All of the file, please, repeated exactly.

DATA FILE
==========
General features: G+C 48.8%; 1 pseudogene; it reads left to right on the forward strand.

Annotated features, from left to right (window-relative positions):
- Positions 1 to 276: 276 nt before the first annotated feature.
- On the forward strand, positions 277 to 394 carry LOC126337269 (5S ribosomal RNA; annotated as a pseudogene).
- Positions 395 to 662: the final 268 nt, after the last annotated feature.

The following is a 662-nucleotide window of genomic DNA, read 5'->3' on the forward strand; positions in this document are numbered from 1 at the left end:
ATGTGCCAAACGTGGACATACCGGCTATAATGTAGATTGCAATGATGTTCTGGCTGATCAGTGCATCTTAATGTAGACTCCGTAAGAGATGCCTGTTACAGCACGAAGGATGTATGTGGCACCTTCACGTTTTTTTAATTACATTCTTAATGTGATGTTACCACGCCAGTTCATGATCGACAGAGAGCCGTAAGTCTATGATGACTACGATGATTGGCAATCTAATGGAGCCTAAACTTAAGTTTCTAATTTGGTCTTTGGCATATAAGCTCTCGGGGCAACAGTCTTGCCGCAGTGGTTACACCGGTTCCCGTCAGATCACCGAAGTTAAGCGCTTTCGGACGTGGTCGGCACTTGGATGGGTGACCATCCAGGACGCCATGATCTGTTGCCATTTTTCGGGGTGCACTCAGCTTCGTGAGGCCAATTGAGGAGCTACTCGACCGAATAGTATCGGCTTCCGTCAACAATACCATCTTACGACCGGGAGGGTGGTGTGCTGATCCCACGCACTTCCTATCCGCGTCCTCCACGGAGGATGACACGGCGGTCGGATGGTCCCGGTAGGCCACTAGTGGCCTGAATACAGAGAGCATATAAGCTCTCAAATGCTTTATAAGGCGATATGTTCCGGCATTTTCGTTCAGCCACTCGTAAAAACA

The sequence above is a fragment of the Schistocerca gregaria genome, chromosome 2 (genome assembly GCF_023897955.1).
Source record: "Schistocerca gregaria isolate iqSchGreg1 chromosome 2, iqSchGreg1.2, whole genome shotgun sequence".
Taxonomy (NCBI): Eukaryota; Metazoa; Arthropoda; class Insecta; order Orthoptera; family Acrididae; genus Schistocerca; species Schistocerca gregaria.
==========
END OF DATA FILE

General features: G+C 48.8%; 1 pseudogene; it reads left to right on the forward strand.

Annotated features, from left to right (window-relative positions):
- Positions 1 to 276: 276 nt before the first annotated feature.
- On the forward strand, positions 277 to 394 carry LOC126337269 (5S ribosomal RNA; annotated as a pseudogene).
- Positions 395 to 662: the final 268 nt, after the last annotated feature.

The following is a 662-nucleotide window of genomic DNA, read 5'->3' on the forward strand; positions in this document are numbered from 1 at the left end:
ATGTGCCAAACGTGGACATACCGGCTATAATGTAGATTGCAATGATGTTCTGGCTGATCAGTGCATCTTAATGTAGACTCCGTAAGAGATGCCTGTTACAGCACGAAGGATGTATGTGGCACCTTCACGTTTTTTTAATTACATTCTTAATGTGATGTTACCACGCCAGTTCATGATCGACAGAGAGCCGTAAGTCTATGATGACTACGATGATTGGCAATCTAATGGAGCCTAAACTTAAGTTTCTAATTTGGTCTTTGGCATATAAGCTCTCGGGGCAACAGTCTTGCCGCAGTGGTTACACCGGTTCCCGTCAGATCACCGAAGTTAAGCGCTTTCGGACGTGGTCGGCACTTGGATGGGTGACCATCCAGGACGCCATGATCTGTTGCCATTTTTCGGGGTGCACTCAGCTTCGTGAGGCCAATTGAGGAGCTACTCGACCGAATAGTATCGGCTTCCGTCAACAATACCATCTTACGACCGGGAGGGTGGTGTGCTGATCCCACGCACTTCCTATCCGCGTCCTCCACGGAGGATGACACGGCGGTCGGATGGTCCCGGTAGGCCACTAGTGGCCTGAATACAGAGAGCATATAAGCTCTCAAATGCTTTATAAGGCGATATGTTCCGGCATTTTCGTTCAGCCACTCGTAAAAACA

The sequence above is a fragment of the Schistocerca gregaria genome, chromosome 2 (genome assembly GCF_023897955.1).
Source record: "Schistocerca gregaria isolate iqSchGreg1 chromosome 2, iqSchGreg1.2, whole genome shotgun sequence".
Taxonomy (NCBI): Eukaryota; Metazoa; Arthropoda; class Insecta; order Orthoptera; family Acrididae; genus Schistocerca; species Schistocerca gregaria.